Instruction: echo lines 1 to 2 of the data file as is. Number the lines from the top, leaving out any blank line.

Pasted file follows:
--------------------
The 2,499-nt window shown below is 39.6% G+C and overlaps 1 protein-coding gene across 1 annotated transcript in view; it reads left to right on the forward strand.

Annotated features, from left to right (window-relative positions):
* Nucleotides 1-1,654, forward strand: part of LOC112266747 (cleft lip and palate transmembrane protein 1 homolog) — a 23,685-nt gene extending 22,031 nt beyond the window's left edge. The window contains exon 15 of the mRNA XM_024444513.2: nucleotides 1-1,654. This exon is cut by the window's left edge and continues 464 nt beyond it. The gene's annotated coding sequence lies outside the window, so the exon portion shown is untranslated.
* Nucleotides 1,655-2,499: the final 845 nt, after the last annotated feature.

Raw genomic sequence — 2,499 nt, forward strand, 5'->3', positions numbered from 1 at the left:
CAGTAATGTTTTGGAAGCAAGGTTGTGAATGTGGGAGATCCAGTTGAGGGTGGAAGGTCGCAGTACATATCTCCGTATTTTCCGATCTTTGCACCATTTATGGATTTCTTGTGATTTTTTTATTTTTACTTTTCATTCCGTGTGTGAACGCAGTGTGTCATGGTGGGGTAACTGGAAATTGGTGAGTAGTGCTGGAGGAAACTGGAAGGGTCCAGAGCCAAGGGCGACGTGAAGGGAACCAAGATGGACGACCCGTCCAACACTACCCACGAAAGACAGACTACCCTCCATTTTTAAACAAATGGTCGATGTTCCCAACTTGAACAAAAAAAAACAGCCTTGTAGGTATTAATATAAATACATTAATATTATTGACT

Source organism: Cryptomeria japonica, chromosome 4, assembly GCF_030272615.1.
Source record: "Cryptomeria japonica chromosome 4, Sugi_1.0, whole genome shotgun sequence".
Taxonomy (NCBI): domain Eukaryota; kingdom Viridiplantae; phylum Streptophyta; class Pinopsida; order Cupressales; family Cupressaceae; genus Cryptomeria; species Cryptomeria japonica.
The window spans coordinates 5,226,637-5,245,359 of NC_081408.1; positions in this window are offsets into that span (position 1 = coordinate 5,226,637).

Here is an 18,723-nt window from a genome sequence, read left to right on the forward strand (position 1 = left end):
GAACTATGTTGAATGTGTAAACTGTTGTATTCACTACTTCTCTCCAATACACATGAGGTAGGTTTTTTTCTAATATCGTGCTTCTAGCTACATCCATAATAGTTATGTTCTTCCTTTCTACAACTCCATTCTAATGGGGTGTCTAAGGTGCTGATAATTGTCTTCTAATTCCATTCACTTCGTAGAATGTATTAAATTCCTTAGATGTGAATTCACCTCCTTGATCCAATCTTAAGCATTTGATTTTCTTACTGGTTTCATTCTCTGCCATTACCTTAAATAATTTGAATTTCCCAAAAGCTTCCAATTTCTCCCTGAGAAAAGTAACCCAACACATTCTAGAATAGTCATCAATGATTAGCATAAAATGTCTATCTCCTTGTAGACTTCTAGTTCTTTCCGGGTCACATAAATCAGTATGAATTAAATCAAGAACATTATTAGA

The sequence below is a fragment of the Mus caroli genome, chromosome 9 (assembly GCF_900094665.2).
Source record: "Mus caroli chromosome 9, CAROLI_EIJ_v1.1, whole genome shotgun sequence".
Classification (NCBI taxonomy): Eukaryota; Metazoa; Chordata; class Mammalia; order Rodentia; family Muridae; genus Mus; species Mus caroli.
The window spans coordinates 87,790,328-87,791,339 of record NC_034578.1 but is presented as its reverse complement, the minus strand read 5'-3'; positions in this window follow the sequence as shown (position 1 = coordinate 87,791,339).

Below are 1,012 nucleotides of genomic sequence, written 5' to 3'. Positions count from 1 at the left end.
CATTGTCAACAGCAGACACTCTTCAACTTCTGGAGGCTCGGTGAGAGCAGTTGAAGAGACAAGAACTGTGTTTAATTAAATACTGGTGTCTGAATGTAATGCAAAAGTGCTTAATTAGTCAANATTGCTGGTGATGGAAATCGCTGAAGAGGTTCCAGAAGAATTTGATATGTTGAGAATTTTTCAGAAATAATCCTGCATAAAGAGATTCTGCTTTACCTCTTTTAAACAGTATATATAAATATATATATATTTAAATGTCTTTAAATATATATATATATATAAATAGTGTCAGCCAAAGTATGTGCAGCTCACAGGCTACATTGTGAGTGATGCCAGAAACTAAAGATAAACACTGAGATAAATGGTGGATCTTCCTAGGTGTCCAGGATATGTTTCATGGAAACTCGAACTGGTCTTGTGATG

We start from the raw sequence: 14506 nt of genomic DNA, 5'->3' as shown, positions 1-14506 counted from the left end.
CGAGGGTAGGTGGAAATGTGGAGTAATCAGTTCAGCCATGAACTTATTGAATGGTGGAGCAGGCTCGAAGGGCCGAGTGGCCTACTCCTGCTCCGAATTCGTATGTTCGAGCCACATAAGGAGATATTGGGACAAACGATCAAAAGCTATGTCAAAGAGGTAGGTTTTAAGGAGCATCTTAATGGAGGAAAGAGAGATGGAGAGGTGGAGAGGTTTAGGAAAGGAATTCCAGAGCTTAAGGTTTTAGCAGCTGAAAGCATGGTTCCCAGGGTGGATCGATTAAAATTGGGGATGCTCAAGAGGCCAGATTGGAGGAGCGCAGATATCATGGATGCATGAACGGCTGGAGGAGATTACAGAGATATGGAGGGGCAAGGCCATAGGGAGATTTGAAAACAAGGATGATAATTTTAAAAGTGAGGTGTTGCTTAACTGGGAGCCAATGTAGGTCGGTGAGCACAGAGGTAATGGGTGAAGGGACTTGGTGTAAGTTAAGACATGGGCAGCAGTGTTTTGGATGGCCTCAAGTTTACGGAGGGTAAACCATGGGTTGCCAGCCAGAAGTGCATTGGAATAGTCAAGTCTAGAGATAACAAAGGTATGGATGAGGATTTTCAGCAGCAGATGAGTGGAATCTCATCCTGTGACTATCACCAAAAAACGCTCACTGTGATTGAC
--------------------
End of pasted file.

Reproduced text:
The 2,499-nt window shown below is 39.6% G+C and overlaps 1 protein-coding gene across 1 annotated transcript in view; it reads left to right on the forward strand.

Annotated features, from left to right (window-relative positions):